I VIVIDLY remember the days of walking through the Australian Institute of Sport and being energised by the constant activity.There were prominent athletes from a wide range of sports preparing for competition somewhere in the world.
It’s different these days with the majority of sports using the AIS for camps only and utilising its world standard sports science facilities.
This is the way the institute has evolved with athletes and coaches staying at their home bases and coming to the AIS for specialist development or testing.
There has been a push for a less-centralised program and I can understand why hockey is in Perth, cycling in Adelaide and diving in Brisbane. Rowing, basketball and volleyball have remained in Canberra; there is still a swimming program, albeit at a significantly reduced level, with Ben Treffers and Alicia Coutts the lone AIS representatives in swimming at the Glasgow Commonwealth Games.
Is the AIS simply there to monitor funding to elite sport and offer specialist facilities when required by individual sports? Has it become a shell of what it once was? Is it just a facility now rather than being a hive of activity striving for sporting excellence?
I find there is more activity, sporting-wise, at the University of Canberra as it strives to become Australia’s sports university. Athletes and graduates in the one area give a sense of purpose.
Perhaps the AIS should merge with UC or perhaps I am missing the point of the new direction of the AIS altogether.
Defending the value of sport
THE value of sport in Canberra is often misrepresented and dismissed by people who have little understanding of the benefits. I have received a number of calls in the wake of my last column in which I highlighted a sometimes-negative approach to sport by some in this city.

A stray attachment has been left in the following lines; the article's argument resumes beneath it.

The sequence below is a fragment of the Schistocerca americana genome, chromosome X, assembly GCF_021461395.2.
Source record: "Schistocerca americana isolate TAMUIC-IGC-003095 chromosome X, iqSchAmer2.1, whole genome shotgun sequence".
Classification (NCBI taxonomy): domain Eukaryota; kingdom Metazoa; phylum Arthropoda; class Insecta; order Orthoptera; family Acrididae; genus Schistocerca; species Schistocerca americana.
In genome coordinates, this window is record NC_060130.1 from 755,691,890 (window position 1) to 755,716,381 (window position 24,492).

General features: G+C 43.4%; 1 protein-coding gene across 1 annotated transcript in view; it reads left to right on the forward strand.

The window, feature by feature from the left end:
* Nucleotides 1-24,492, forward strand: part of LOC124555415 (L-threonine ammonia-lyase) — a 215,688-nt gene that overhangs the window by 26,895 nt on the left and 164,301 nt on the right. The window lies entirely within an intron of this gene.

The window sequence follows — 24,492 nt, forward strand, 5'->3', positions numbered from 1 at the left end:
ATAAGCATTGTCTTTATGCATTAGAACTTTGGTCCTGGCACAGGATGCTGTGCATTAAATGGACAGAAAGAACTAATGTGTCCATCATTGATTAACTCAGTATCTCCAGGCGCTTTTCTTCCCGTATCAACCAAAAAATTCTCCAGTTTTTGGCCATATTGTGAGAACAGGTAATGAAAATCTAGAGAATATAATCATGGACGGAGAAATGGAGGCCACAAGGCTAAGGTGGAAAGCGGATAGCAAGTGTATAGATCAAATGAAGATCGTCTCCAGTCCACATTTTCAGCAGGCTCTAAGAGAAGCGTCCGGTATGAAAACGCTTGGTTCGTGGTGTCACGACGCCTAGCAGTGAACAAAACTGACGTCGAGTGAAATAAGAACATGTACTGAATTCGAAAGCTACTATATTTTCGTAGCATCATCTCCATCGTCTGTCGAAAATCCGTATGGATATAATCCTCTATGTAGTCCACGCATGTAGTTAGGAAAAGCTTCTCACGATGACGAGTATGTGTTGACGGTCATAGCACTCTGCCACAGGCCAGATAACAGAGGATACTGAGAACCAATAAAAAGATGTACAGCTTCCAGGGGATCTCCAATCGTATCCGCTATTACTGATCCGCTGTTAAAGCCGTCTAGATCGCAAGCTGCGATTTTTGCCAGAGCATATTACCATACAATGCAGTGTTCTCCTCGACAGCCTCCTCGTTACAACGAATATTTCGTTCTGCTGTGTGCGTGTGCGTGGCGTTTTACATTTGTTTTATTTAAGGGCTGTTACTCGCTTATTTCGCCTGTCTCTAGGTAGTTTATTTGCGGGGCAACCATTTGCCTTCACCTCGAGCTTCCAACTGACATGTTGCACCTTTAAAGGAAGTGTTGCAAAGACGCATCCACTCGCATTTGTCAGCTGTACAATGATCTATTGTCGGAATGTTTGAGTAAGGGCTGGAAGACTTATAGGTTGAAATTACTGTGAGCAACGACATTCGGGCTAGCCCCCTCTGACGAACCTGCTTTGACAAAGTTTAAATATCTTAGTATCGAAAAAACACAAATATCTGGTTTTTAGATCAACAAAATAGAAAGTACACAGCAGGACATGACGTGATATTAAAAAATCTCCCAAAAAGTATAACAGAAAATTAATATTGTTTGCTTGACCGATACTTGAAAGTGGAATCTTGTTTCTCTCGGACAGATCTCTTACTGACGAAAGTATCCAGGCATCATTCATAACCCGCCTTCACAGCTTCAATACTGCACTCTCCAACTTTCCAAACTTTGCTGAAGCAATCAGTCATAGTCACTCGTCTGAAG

In the column I suggested that Canberra didn’t have the mindset to host major multi-sport events such as the Commonwealth Games because every time a new facility is proposed there is significant opposition.
Many suggested the value of sport was exaggerated while others questioned whether we should be using public funds to build a facility such as the proposed indoor stadium in Civic.
We can talk ad nauseam about health and the fact that elite sport often inspires people to be more active. Sport also provides a career path for many and is an industry in itself as well as offering a further benefit of living in a city this size.
One aspect that is often neglected is the tourism value of sport. When Canberra stages major sporting events, there is an influx of people who wouldn’t normally visit the city. It generates commercial activity. It might not be just a major sporting event, it could be a regional swimming carnival, a junior netball gathering or a hockey tournament.
People who don’t like sport continually suggest that building new facilities is a waste of money. I am not suggesting that we build new facilities that cannot be sustained, just that we consider facilities that support and facilitate a thriving community.